MADISON, Wis. (AP) — The personal and political lives of Wisconsin Gov. Scott Walker and an embattled state Supreme Court justice have been intertwined for decades, starting with overlapping semesters at Marquette University, where the future justice penned anti-gay writings and threatened to resign from student government over a multicultural course requirement.
Justice Rebecca Bradley’s writings bashing gays, feminism, abortion and political correctness at Marquette University from the early 1990s resurfaced this week, as she is running for a full 10-year term on the Wisconsin Supreme Court. She faces state Appeals Court Judge JoAnne Kloppenburg in the April 5 election.
Walker’s spokeswoman Laurel Patrick said Wednesday that the governor didn’t know about Bradley’s writings before he appointed her to three judicial openings. Bradley said she has never spoken with Walker about them.
Walker and Bradley only overlapped at the private Jesuit school in Milwaukee for a year, a time when they coincidentally both had letters to the editor published in the student newspaper, an Associated Press review of records showed. Bradley’s most controversial writings, including her column calling gay people “queers” and “degenerates,” were published two years after Walker left college.
Bradley, in a forum Wednesday at the Milwaukee Bar Association, apologized for the third time in as many days for her college opinions, saying her views are different today thanks to a “mosaic of life experiences.”
There are other ties from Marquette connecting Bradley and Walker.
The future state Supreme Court justice served as a senator on Marquette’s student government alongside Jim Villa, one of Walker’s longest and most trusted advisers. Villa and Bradley were at a heated student senate meeting in 1991 where Bradley slammed down her nameplate and threatened to resign during a discussion of whether the university should add a multicultural course requirement, according to a student newspaper article.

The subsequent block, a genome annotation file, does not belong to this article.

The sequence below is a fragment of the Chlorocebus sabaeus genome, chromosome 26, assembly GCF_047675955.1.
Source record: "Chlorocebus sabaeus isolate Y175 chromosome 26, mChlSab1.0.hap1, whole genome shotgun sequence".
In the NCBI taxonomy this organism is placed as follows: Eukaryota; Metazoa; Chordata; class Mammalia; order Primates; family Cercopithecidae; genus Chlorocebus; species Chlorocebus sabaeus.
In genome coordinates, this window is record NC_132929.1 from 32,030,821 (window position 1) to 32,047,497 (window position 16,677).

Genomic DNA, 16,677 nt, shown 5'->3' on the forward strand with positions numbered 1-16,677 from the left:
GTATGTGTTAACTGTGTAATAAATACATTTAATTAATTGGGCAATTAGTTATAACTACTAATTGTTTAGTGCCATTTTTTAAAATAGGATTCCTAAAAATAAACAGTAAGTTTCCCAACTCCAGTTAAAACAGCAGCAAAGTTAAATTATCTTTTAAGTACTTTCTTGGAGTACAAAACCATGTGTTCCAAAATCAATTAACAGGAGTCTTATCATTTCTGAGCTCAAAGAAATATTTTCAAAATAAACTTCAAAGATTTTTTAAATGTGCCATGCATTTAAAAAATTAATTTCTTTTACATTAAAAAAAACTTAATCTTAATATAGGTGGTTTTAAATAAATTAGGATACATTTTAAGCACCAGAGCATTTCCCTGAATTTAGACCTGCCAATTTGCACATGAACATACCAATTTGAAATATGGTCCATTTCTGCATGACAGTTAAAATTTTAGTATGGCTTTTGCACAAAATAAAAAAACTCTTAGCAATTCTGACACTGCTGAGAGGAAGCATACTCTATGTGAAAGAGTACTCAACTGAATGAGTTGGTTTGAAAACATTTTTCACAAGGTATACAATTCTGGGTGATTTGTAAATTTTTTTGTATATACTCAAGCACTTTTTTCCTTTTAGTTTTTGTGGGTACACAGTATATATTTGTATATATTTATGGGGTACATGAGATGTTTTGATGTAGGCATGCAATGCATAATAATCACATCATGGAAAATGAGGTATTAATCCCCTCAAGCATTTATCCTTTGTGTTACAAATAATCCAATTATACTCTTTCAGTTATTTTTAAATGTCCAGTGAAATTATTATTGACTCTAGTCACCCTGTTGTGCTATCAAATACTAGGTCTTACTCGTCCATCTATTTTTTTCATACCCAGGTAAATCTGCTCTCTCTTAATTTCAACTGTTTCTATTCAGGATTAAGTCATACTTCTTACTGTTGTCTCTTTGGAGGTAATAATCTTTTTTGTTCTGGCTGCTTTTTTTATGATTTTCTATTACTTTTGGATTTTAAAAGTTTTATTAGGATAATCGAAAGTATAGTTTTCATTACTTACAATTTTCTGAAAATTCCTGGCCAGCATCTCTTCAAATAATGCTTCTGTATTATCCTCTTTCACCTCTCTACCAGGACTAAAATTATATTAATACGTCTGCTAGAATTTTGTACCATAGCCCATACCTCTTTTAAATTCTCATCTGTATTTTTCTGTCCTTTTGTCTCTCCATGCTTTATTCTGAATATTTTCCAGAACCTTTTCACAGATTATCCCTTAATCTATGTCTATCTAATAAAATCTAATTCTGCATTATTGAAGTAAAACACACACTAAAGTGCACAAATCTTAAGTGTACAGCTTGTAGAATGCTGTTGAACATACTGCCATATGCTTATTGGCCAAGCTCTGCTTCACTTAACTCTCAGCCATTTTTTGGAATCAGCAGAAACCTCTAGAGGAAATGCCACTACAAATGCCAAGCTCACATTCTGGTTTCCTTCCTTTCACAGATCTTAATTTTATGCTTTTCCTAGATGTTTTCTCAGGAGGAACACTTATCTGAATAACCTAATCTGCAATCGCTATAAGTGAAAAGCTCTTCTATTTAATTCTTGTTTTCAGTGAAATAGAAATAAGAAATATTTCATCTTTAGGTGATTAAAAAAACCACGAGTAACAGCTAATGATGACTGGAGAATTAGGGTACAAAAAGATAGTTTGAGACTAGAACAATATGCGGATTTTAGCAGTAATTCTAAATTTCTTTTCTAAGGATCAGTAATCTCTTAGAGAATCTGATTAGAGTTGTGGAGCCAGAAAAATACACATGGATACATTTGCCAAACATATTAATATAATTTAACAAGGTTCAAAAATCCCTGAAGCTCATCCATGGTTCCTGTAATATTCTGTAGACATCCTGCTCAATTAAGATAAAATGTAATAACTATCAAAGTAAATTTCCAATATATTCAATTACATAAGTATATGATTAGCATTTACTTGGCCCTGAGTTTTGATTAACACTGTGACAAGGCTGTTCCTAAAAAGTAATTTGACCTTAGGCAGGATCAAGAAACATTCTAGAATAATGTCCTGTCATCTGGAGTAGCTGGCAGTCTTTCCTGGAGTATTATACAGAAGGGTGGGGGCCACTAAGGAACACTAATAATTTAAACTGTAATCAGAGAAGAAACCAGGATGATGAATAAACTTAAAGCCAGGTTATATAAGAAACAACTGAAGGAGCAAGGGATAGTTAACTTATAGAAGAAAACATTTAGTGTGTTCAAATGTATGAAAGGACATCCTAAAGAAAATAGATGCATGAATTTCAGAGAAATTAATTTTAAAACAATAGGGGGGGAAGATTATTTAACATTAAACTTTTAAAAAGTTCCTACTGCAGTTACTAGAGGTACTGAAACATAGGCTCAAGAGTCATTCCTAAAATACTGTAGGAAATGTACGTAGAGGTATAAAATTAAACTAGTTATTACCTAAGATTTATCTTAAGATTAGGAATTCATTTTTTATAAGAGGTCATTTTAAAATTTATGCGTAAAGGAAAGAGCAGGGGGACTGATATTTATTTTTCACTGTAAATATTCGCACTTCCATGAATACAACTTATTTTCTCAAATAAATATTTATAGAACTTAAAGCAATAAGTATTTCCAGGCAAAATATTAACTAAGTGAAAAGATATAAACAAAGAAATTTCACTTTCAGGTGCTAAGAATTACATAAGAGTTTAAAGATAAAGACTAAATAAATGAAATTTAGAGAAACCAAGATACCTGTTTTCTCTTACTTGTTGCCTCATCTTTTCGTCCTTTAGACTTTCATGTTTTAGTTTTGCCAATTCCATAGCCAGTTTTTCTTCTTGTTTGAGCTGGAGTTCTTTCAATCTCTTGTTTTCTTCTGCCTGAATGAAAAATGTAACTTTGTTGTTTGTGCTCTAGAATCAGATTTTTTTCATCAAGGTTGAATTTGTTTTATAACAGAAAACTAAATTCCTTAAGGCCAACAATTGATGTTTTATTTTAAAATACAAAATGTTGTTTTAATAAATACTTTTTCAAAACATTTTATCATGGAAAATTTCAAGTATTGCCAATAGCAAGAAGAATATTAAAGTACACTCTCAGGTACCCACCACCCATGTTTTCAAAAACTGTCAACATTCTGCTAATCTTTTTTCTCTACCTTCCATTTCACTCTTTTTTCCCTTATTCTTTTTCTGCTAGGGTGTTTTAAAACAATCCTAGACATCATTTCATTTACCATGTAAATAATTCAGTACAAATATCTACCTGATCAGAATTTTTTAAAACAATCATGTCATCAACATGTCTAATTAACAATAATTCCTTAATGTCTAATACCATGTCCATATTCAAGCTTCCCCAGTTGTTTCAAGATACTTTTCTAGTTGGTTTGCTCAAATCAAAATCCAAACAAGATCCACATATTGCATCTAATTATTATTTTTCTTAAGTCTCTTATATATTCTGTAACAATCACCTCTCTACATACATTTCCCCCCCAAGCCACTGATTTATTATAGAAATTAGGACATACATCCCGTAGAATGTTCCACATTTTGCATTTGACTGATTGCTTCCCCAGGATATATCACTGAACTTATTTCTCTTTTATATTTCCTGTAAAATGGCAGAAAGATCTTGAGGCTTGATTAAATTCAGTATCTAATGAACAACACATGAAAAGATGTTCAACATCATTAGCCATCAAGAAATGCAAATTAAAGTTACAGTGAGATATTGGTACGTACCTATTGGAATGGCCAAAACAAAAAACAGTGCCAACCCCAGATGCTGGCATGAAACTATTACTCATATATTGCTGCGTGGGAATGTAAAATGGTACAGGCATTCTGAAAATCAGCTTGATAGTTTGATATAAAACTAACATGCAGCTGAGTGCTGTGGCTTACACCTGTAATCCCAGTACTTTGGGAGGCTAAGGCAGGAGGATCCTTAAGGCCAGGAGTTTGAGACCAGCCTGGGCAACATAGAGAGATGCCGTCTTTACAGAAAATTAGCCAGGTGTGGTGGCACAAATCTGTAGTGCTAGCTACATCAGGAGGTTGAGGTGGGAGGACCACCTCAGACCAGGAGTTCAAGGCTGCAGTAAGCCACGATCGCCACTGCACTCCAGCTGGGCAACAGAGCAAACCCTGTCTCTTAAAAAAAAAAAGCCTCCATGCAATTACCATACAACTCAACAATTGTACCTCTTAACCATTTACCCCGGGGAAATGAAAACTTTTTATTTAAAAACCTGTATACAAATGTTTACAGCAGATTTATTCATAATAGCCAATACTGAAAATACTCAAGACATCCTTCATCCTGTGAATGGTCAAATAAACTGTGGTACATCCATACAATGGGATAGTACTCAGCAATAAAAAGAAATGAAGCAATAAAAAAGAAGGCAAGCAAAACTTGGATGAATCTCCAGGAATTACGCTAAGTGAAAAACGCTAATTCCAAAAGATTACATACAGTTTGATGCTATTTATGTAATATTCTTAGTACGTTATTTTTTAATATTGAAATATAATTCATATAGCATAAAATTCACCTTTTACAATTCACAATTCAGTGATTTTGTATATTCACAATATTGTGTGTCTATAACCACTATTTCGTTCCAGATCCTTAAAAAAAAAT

Villa went on to serve as Walker’s chief of staff for five years when Walker was Milwaukee County executive and as an informal adviser to Walker’s presidential run last year.
Scot Ross, director of One Wisconsin Now, the liberal group that brought to light Bradley’s college writings, said he thinks Villa must have told Walker about Bradley’s political past.
But Villa told AP on Wednesday that he did not. He said he remembered Bradley from college, but they were not close friends.
“I didn’t advise the governor on Rebecca Bradley’s appointments, whatsoever,” Villa said. He also said he didn’t talk with Walker about her college writings.
“Not only did I not speak to him about it, I didn’t remember those writings,” Villa said.
Patrick, Walker’s spokeswoman, said she didn’t know when Walker first met Bradley. But Patrick said they did not meet in college.
Bradley told reporters Wednesday that she can’t remember when she first met Walker.
They’ve been near-neighbors for the past decade. Their homes in Wauwatosa are around the corner from one another, less than half a mile away.
Another column written by Bradley for Marquette’s student magazine in 1992 emerged Wednesday. Bradley argued that writer and critic Camille Paglia “legitimately” suggested that women play a role in date rape. In a collection of essays published that year, Paglia wrote that a girl who gets “dead drunk” at a fraternity party is a fool, and that if she goes upstairs with a fraternity brother she is an idiot.
At the candidate forum Wednesday in Milwaukee, Bradley said, “Any suggestion that I ever said that a woman was to blame for a rape is offensive to me as a woman.”
Bradley didn’t disclose the college writings in the application she submitted to Walker for judicial openings. The application forms asked for academic activities, including extracurricular involvement, and she listed her time as a Marquette University student senator and as editor of the student newspaper at Divine Savior Holy Angels High School.
Walker first appointed Bradley to the Milwaukee County circuit court in 2012, then to the state Court of Appeals in May 2015. He named her to the state Supreme Court last October. Bradley donated $250 to Walker’s recall election campaign in 2012.
Bradley has said she applies the law independently and fairly and does not let politics sway her decisions. The race is officially nonpartisan, but conservatives are backing Bradley and liberals are supporting Kloppenburg.
Walker on Tuesday dodged a question about whether he would have appointed Bradley had she disclosed her previous writings.
“It’s really irrelevant,” Walker said, adding, “it’s right now up to the voters.”
Associated Press writer Bryna Godar in Madison and Greg Moore in Milwaukee contributed to this report.
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